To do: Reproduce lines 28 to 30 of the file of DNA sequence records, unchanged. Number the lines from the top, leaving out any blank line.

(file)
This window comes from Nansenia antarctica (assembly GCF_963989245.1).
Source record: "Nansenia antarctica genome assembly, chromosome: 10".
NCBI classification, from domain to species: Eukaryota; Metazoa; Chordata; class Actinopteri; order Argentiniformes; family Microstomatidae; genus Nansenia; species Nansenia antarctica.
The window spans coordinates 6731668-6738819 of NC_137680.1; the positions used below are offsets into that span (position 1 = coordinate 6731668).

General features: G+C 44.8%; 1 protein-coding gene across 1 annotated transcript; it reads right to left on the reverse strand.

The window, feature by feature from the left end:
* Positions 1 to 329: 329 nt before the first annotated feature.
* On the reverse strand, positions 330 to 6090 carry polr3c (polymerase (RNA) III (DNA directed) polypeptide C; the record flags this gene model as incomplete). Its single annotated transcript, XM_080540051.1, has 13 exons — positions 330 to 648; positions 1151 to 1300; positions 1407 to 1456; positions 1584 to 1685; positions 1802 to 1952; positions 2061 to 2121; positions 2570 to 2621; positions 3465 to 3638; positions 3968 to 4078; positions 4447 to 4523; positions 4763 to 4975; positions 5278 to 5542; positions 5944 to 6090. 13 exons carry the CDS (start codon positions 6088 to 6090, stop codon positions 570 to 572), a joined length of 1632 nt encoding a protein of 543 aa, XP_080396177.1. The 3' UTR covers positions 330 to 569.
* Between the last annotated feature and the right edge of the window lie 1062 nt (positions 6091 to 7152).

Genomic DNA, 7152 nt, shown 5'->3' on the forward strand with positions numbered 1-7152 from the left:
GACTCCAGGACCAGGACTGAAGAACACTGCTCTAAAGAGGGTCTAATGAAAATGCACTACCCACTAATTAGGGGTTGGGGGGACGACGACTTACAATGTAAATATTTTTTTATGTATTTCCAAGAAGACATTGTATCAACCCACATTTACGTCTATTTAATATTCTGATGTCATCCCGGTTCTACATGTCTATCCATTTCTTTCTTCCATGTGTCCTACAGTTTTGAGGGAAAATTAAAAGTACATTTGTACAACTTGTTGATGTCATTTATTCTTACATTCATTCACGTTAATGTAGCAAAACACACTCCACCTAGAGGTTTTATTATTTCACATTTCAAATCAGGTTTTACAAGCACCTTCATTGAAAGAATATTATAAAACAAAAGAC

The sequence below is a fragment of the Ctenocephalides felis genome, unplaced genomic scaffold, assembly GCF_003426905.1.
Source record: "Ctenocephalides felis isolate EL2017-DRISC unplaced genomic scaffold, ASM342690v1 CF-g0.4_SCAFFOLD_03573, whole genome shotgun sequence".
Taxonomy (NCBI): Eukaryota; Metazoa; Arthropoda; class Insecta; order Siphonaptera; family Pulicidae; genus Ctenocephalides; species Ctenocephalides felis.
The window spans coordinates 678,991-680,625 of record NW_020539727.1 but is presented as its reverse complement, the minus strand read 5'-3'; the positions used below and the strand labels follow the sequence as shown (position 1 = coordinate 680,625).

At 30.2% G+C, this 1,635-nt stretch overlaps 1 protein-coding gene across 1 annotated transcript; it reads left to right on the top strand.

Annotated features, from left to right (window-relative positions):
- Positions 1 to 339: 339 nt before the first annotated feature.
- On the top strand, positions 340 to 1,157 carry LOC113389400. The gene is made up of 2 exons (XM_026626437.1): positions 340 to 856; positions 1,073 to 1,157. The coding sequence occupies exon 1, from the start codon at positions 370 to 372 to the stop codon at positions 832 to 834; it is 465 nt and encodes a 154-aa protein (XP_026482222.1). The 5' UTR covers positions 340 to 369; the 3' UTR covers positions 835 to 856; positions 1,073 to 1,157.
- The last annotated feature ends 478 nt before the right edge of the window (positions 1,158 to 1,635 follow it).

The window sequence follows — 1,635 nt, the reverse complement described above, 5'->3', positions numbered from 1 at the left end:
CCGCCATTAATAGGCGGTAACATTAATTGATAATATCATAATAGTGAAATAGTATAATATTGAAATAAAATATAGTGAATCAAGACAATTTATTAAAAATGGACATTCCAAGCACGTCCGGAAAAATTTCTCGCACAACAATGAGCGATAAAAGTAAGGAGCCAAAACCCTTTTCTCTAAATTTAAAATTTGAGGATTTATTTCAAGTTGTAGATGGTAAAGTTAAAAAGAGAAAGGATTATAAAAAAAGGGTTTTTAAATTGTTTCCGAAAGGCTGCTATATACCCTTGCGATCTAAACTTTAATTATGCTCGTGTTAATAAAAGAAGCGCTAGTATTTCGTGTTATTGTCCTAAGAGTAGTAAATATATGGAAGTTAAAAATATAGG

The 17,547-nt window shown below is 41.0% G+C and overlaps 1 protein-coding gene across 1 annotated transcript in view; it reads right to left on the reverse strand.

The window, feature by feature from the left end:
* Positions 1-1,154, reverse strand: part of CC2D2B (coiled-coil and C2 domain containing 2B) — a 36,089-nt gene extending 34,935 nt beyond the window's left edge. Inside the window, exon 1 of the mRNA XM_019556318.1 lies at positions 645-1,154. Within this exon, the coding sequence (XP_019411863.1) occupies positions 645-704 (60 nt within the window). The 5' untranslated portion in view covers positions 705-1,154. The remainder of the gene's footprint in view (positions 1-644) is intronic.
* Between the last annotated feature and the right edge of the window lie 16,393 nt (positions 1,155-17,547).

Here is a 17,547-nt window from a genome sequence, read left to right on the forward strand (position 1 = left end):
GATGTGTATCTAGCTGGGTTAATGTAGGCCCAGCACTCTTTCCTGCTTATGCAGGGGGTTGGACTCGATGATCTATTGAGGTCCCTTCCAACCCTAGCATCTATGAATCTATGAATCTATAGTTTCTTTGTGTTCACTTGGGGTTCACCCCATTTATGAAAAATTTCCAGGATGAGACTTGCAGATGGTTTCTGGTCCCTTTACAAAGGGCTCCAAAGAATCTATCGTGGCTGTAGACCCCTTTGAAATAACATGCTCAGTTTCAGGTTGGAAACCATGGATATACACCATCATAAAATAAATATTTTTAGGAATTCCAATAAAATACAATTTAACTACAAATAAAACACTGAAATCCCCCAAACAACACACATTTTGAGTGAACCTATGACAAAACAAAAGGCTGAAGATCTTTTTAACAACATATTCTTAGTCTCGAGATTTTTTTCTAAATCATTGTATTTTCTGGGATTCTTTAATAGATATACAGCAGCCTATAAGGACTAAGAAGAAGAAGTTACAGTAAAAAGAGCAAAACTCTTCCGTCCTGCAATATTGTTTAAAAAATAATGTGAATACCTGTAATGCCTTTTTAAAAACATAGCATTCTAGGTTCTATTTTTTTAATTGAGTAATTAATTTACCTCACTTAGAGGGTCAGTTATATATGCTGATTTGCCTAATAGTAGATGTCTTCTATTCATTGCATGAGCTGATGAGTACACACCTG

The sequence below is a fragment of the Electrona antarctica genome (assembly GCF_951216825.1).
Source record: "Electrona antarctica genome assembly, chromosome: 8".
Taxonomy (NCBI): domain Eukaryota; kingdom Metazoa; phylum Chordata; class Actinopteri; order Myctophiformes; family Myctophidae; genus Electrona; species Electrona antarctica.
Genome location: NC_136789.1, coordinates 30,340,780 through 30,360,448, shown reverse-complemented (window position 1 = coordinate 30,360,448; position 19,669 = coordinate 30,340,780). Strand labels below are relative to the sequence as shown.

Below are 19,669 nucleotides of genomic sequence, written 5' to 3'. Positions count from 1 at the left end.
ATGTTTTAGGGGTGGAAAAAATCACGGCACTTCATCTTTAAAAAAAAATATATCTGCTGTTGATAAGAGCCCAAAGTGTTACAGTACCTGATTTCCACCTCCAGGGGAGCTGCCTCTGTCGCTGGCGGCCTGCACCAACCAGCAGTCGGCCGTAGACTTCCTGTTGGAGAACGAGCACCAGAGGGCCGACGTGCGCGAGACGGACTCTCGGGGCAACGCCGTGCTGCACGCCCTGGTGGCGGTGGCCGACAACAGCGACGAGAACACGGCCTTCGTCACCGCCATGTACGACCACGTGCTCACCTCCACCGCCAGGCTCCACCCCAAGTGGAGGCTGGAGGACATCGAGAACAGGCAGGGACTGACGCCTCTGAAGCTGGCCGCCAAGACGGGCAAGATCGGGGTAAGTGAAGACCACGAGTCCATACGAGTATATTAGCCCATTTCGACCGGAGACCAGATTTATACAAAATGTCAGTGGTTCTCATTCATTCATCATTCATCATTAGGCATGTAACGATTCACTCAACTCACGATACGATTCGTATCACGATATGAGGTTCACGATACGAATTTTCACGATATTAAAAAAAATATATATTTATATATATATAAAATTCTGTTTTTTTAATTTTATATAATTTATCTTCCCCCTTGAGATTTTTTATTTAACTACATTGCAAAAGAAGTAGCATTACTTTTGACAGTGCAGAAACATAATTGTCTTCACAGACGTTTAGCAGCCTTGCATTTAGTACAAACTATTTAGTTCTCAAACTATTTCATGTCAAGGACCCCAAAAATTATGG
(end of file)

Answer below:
GATGTGTATCTAGCTGGGTTAATGTAGGCCCAGCACTCTTTCCTGCTTATGCAGGGGGTTGGACTCGATGATCTATTGAGGTCCCTTCCAACCCTAGCATCTATGAATCTATGAATCTATAGTTTCTTTGTGTTCACTTGGGGTTCACCCCATTTATGAAAAATTTCCAGGATGAGACTTGCAGATGGTTTCTGGTCCCTTTACAAAGGGCTCCAAAGAATCTATCGTGGCTGTAGACCCCTTTGAAATAACATGCTCAGTTTCAGGTTGGAAACCATGGATATACACCATCATAAAATAAATATTTTTAGGAATTCCAATAAAATACAATTTAACTACAAATAAAACACTGAAATCCCCCAAACAACACACATTTTGAGTGAACCTATGACAAAACAAAAGGCTGAAGATCTTTTTAACAACATATTCTTAGTCTCGAGATTTTTTTCTAAATCATTGTATTTTCTGGGATTCTTTAATAGATATACAGCAGCCTATAAGGACTAAGAAGAAGAAGTTACAGTAAAAAGAGCAAAACTCTTCCGTCCTGCAATATTGTTTAAAAAATAATGTGAATACCTGTAATGCCTTTTTAAAAACATAGCATTCTAGGTTCTATTTTTTTAATTGAGTAATTAATTTACCTCACTTAGAGGGTCAGTTATATATGCTGATTTGCCTAATAGTAGATGTCTTCTATTCATTGCATGAGCTGATGAGTACACACCTG

The sequence below is a fragment of the Electrona antarctica genome (assembly GCF_951216825.1).
Source record: "Electrona antarctica genome assembly, chromosome: 8".